Boris Johnson suggests his climate change opinions are as important as young people’s because ‘I intend to be alive for a very long time’

Benjamin Kentish
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Boris Johnson suggests his climate change opinions are as important as young people’s because ‘I intend to be alive for a very long time’

Boris Johnson has told young climate change activists that he is “utterly fed up” with suggestions that their opinions “are more important than my own”.

The former foreign secretary hit out at “smug, irritating and disruptive” activists as the Extinction Rebellion protest that has brought parts of central London to a standstill continued into its second week.

Mr Johnson said he was sympathetic to the aims of the protest but suggested it should be taking place in China rather than the UK.

Writing in The Daily Telegraph, he said: “I share some of the irritation at these climate change protesters. I am not in favour of paralysing public transport in the greatest city on Earth, and stopping people from getting to work. I don’t want some double-barrelled activist telling me that air travel is only to be used in emergencies – when his own Instagram account contains pictures of his recent skiing holiday.

“I admire some of these celebrity thesps, but when I see them mounted on a pink boat in Oxford Circus, blocking the traffic and telling the world how many trees they have planted to offset the carbon footprint of their flights in from Los Angeles, I slightly grind my teeth.

“And I am utterly fed up with being told by nice young people that their opinions are more important than my own – because they will be around a lot longer than me, and therefore that they have a greater stake in the future of the planet. With all due humility to my juniors, I intend to be alive for a very long time.”

Mr Johnson said he was “not sure why it is so glibly assumed that young people care more than anyone else about these issues” and claimed that the older he gets, the more he cares about global warming.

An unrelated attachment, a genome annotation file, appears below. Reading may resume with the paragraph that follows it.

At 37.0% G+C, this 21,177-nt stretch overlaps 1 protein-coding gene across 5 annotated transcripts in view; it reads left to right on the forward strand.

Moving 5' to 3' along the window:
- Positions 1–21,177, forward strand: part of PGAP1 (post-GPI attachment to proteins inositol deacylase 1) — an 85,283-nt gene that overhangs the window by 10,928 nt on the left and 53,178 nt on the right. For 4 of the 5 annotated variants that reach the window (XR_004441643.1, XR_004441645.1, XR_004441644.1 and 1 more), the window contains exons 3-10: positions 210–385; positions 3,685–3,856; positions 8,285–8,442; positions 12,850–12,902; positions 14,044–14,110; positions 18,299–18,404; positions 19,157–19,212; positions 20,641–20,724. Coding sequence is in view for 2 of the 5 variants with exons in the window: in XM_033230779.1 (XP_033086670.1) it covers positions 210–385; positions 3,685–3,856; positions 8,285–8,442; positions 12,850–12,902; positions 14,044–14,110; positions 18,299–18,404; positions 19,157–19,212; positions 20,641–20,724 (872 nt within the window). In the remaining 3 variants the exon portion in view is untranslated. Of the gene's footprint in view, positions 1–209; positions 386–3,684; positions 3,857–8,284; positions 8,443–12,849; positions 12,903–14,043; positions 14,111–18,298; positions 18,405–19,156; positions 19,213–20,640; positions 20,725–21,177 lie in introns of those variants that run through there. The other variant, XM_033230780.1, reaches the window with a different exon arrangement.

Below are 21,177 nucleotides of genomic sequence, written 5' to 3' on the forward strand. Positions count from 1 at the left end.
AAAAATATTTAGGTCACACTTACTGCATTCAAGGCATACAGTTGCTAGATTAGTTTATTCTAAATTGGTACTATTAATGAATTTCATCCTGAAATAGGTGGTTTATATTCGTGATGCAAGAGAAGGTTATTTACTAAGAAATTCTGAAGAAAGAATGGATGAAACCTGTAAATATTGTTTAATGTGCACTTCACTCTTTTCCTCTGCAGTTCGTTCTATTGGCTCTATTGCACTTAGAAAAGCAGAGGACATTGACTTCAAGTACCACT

He called the Extinction Rebellion protesters “smug, irritating and disruptive” but said he was unwilling to condemn them, adding: “Today is Earth Day, and they have a point. They are right to draw attention to the loss of habitat, and the extinction of species. They are also right to sound the alarm about all manner of man-made pollution, including CO2.”

More than 1,000 activists have now been arrested in the last seven days after blocking major roads in Oxford Circus, Parliament Square and Marble Arch.

Mr Johnson said the protest was wrong to focus on the UK government, which he said was “a world leader in reducing the greenhouse gases that are associated with climate change”.

He insisted it was possible for the UK to have zero net carbon emissions by 2050 but said this would be achieved “not through hair-shirted leftyism but solid Tory technological optimism”.

And he told climate change activists to focus their efforts on China, where carbon emissions have been rising “vertiginously”. The country now produces more carbon dioxide than the EU and US combined, he said.

He added: “My map tells me that London is nearer to Beijing than it is to Los Angeles. Surely this is the time for the protesters to take their pink boat to Tiananmen Square, and lecture them in the way they have been lecturing us. Whether the Chinese will allow them to block the traffic is another matter.”